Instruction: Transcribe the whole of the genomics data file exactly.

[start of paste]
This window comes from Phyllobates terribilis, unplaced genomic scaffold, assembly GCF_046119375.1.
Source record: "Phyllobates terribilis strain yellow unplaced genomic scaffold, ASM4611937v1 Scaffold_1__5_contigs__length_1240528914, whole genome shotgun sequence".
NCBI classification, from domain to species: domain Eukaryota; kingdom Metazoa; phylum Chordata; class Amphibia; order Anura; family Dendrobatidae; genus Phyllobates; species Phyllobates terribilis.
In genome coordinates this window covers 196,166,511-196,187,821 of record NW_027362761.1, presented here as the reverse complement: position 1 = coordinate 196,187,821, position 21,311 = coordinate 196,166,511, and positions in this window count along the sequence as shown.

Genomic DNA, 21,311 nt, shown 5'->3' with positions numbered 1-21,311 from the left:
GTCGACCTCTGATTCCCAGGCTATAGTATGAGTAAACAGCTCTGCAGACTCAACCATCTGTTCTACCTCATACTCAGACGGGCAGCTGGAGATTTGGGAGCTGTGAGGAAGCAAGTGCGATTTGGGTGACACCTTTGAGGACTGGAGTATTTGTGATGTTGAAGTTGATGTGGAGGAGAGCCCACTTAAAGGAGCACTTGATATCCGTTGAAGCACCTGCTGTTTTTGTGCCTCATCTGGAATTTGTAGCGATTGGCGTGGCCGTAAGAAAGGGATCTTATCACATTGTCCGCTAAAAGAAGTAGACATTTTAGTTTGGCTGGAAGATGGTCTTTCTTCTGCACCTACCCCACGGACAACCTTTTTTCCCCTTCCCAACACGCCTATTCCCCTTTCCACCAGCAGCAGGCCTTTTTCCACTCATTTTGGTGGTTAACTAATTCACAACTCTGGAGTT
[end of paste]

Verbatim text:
This window comes from Phyllobates terribilis, unplaced genomic scaffold, assembly GCF_046119375.1.
Source record: "Phyllobates terribilis strain yellow unplaced genomic scaffold, ASM4611937v1 Scaffold_1__5_contigs__length_1240528914, whole genome shotgun sequence".
NCBI classification, from domain to species: domain Eukaryota; kingdom Metazoa; phylum Chordata; class Amphibia; order Anura; family Dendrobatidae; genus Phyllobates; species Phyllobates terribilis.
In genome coordinates this window covers 196,166,511-196,187,821 of record NW_027362761.1, presented here as the reverse complement: position 1 = coordinate 196,187,821, position 21,311 = coordinate 196,166,511, and positions in this window count along the sequence as shown.

Genomic DNA, 21,311 nt, shown 5'->3' with positions numbered 1-21,311 from the left:
GTCGACCTCTGATTCCCAGGCTATAGTATGAGTAAACAGCTCTGCAGACTCAACCATCTGTTCTACCTCATACTCAGACGGGCAGCTGGAGATTTGGGAGCTGTGAGGAAGCAAGTGCGATTTGGGTGACACCTTTGAGGACTGGAGTATTTGTGATGTTGAAGTTGATGTGGAGGAGAGCCCACTTAAAGGAGCACTTGATATCCGTTGAAGCACCTGCTGTTTTTGTGCCTCATCTGGAATTTGTAGCGATTGGCGTGGCCGTAAGAAAGGGATCTTATCACATTGTCCGCTAAAAGAAGTAGACATTTTAGTTTGGCTGGAAGATGGTCTTTCTTCTGCACCTACCCCACGGACAACCTTTTTTCCCCTTCCCAACACGCCTATTCCCCTTTCCACCAGCAGCAGGCCTTTTTCCACTCATTTTGGTGGTTAACTAATTCACAACTCTGGAGTT